This week's column by Ctein
Here's a wonderful little trick I learned last year from one of my readers, Carl Kracht.
One of the difficulties that pops up with scanning prints is that if there are any creases, folds, ripples, tears or cracks in the paper, they catch the directional light in the scanner like you wouldn't believe. Figure 1 is a great example of it; notice how below the crack is darker than above it. It's not hard to use spot healing or cloning tools to get rid of the actual cracks, but what you do about the patches of different brightness? My old answer to that would be lots of tedious dodging and burning in in an adjustment layer. Carl gave me a much better one.
Rotate the print 180° and make a second scan, as shown in figure 2. Reversing the direction the scanning light comes from reverses the pattern of shadowing and highlighting in the paper.
Then average those two scans together (figure 3). It eliminates that problem! It can even make some fine cracks and damage disappear.
In Photoshop CS6 Extended, this algorithm is buried under "File/Scripts/Statistics... ." Choose Stack Mode: Mean and point Photoshop at the two files you want Photoshop to combine. Make sure that the "Attempt to Automatically Align Source Images" box is checked. Click OK, and Photoshop generates an averaged blend of the two files.
Any image processing program that has a similar averaging function can do this. (Don't ask me which ones they are. Betcha our readers know, though.)
In theory you can get even better results by averaging scans in four directions at 90° to each other. In practice many scanners have a very slightly different pixel pitch across the sensor array than in the direction of carriage travel. Normally, the fraction of a percent distortion doesn't matter, but it may make a sharp blending of scans at right angles to each other impossible.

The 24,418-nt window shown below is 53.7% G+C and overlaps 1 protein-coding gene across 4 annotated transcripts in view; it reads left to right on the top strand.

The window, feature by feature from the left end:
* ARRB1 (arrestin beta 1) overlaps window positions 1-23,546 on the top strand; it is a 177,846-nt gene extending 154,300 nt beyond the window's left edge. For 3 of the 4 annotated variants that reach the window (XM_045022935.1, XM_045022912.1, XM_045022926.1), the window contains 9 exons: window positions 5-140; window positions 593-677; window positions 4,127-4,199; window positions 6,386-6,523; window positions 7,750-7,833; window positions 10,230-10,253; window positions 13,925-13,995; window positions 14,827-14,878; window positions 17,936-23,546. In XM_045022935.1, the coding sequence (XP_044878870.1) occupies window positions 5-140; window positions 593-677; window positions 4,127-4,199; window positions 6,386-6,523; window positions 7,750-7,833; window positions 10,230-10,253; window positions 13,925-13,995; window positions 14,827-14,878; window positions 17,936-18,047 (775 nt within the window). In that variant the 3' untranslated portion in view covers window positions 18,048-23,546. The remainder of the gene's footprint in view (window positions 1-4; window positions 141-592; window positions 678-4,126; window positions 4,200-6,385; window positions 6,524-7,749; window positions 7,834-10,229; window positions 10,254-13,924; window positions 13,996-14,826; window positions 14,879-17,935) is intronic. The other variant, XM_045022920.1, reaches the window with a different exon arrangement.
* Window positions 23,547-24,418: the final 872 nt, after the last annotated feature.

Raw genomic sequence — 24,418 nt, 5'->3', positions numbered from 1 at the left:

I make it easier for Photoshop to produce a sharp result by modifying my scans in Photoshop to bring them into very close alignment before blending them. I open both files, make a copy of "scan 2," and paste it into "scan 1," where it appears as a new layer. I set that layer's opacity to 50% to make that easier to see what's going on and rotate and translate that layer until I get a good match. I copy out the modified second layer, paste it into a new file, save it, and use that file to blend with the scan 1 file.
It takes longer to do a scan this way, but I save a whole lot more time by making a whole lot of crap disappear so that I don't have to clean it up later.
©2013 by Ctein, all rights reserved
Ctein's weekly columns, which scan best from top to bottom, appear on Wednesdays on TOP. He is the author of Digital Restoration from Start to Finish: How to repair old and damaged photographs from Focal Press, now in its Second Edition.
Original contents copyright 2013 by Michael C. Johnston and/or the bylined author. All Rights Reserved. Links in this post may be to our affiliates; sales through affiliate links may benefit this site.
(To see all the comments, click on the "Comments" link below.)
Featured Comments from:
Matthew Miller: "This also works really well for scans of prints on textured paper."
Stan Greenberg: "As per Matthew's comment, this trick very often works for scanning textured photos. Always worth a try, because everything else essentially boils down to making the image selectively fuzzy. Yes, this trick can be done in Paint Shop Pro, using layers. One other additional trick: when aligning the two scans, use 'Difference' as the blending mode. When the blend is pure black (or as close as you can get to pure black) the two layers are aligned.
"Another maybe superfluous comment: you have to perform two physically different scans, you cannot simply tell the scanning software to rescan the second time with a 90 degree rotation. (May sound obvious, but I had to learn this the hard way.) This is a wonderful technique—I think I discovered it on a Retouch Pro web site forum. Stan Greenberg, Kibbutz Kabri, Western Galilee."
Ctein replies: Yeah, works well with textured papers. Doesn't always work with the embossed "honeycomb" portrait papers, because sometimes there's an actual difference in the density. But always worth a try. The difference trick for alignment sounds Fine. I knew that...but forgot it! Thanks. Yes, the print needs to be physically rotated on the scanner platen, so it's facing the opposite way during the second scan. Thanks for emphasizing that.